Press release

Teaching quality most important factor for inspiring interest in science

Wellcome Trust Monitor, an independent nationwide survey, highlights the important role of science teachers in encouraging young people to learn science and as a source of careers advice.

The survey, commissioned by the Wellcome Trust and carried out by Ipsos MORI, asked 460 young people aged 14-18 (representative of the UK population) about their science education to better understand their interests, experience and needs. It is the second wave of a tracking survey originally undertaken in 2009.

Clare Matterson, Director of Medical Humanities and Engagement at the Wellcome Trust, says: "It is very encouraging to see that young people have such a positive view of their school science lessons and enthusiasm for science careers. We should be proud of our science teachers who are stimulating them to learn about science, and ensure that we give them the support they need to continue to inspire the next generation of scientists and science teachers."

The Monitor highlighted the important role of science teachers; six in ten young people (58 per cent) said that having a good teacher encouraged them to study science, and more than four in ten (43 per cent) said that having a bad teacher discouraged them.

It also found that young people rate their experience of science at school highly. More than eight in ten (82 per cent) think school science lessons are interesting, and nearly six out of ten (58 per cent) say they are more interesting than maths and English lessons. Their impression of secondary school science is particularly positive: 83 per cent said they have become more interested in the subject since primary school.

There is also a link between how young people see science at school and how they see science as a career: 47 per cent of those who say they find school science lessons interesting are also interested in a future career in science, compared with 11 per cent of young people who are not interested in school science.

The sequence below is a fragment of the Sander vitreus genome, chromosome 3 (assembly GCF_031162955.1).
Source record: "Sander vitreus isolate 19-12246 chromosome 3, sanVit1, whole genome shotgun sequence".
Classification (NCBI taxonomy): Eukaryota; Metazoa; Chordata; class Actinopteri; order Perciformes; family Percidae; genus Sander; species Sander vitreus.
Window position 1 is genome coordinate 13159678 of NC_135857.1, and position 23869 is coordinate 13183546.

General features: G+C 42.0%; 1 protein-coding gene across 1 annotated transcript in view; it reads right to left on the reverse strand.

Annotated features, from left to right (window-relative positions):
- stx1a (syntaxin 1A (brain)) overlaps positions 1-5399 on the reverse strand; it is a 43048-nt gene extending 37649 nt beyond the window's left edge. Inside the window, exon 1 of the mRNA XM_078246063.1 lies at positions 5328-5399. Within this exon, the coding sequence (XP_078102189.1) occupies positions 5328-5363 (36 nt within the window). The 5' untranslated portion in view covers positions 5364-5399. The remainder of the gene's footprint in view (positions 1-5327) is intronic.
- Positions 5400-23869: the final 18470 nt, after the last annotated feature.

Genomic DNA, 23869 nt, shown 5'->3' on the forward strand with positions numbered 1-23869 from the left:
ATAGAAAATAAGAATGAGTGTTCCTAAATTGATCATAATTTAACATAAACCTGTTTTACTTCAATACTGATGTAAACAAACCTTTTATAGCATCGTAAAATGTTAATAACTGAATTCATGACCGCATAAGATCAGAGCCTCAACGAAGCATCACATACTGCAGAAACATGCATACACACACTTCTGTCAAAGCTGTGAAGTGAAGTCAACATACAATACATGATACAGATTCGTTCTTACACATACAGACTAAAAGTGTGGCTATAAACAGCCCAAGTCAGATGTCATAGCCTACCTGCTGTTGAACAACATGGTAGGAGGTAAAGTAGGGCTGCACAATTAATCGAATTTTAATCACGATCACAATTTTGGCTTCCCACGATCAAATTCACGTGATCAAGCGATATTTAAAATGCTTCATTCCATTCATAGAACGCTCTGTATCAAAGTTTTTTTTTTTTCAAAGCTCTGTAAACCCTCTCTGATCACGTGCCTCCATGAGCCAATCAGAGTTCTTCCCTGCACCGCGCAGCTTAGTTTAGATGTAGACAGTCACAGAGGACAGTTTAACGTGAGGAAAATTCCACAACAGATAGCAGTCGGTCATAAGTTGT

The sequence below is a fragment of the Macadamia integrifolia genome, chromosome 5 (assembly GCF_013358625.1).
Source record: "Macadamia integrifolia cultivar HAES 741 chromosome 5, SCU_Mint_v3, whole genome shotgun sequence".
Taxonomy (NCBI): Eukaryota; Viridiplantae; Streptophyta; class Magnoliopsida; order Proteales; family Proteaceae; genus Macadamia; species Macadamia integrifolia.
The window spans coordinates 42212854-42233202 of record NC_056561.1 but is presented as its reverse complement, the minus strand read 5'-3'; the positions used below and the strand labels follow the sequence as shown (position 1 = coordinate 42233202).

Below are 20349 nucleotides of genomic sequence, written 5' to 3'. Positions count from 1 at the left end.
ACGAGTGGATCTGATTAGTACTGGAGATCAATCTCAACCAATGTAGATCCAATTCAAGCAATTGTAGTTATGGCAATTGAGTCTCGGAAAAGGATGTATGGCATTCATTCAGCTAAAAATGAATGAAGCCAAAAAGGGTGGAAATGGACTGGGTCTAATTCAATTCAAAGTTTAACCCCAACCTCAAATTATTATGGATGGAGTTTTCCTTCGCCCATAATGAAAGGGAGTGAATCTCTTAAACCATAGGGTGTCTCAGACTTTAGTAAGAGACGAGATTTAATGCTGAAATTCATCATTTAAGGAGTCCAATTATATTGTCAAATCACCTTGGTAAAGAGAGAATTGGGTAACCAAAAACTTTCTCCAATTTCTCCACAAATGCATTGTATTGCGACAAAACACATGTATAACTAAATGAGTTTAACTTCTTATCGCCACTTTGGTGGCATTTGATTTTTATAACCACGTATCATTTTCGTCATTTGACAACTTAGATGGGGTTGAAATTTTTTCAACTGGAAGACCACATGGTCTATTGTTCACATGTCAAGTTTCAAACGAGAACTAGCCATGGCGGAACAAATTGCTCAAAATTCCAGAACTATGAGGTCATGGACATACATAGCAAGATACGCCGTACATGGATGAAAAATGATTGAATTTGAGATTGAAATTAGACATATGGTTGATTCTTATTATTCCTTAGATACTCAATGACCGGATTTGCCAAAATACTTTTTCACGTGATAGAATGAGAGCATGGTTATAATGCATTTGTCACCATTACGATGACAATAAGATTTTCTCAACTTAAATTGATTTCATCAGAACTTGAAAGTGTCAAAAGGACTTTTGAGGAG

Most young people report that they know little or nothing about scientific careers (63 per cent) or STEM (science, technology, engineering and maths) careers (55 per cent), yet a large majority (82 per cent) of young people consider science to be a good area of employment to go into. When asked whether they would be personally interested in a scientific career, one in eight (14 per cent) young people say they are very interested, and a further 27 per cent are fairly interested.

The majority of young people obtain information about possible careers from their family (67 per cent), teachers (49 per cent) or career advisors at school (44 per cent). Thirty-nine per cent believe that family is the most useful source of careers information; this is followed by careers advisors (23 per cent) and teachers (18 per cent).

The Monitor highlights the importance of teaching quality in encouraging students to learn science. Unfortunately, many schools struggle to employ enough appropriately qualified science teachers. According to the Schools Workforce Census in 2012, only 55 per cent of physics teachers had a physics degree, 66 per cent of chemistry teachers had a chemistry degree and 79 per cent of biology teachers had a biology degree [1].

Teachers need continuing professional development (CPD) to help them keep up to date with the best ideas for inspiring young people to learn science; this is especially important for teachers starting out with weaker subject knowledge. The Wellcome Trust supports Project ENTHUSE, a £27 million partnership with Government and industry partners [2], which helps fund the costs of teachers and technicians attending CPD courses delivered by the National Science Learning Centre. Attendance on these courses is associated with improved teaching and learning, and higher take-up and achievement in science [3].

More students selected "having a good teacher" as a reason that had encouraged them to learn science in 2012 than in 2009 (58 per cent compared with 52 per cent); likewise, fewer selected "having a bad teacher" as a reason that had discouraged them from learning science (43 per cent compared with 47 per cent) [4]. We believe that the work of the National Science Learning Centre might have played a part in this change.

Having a good teacher is vital for primary science, as well as secondary science. The National Science Learning Centre and the Wellcome Trust have developed a Primary Science Specialist programme of professional development. This unique programme is being evaluated using a random control trial with results announced at the end of the two-year study in 2014. Science Community Representing Education (SCORE) recommends there should be a designated science curriculum leader in each school who has access to science-specific CPD and influence over the science curriculum budget [5].

Hilary Leevers, Head of Education and Learning at the Wellcome Trust, says: "If teachers lack confidence in their own science knowledge, they not only have trouble teaching students about science but also risk reinforcing the perception that science is difficult. We need to strengthen the science expertise in both secondary and primary schools."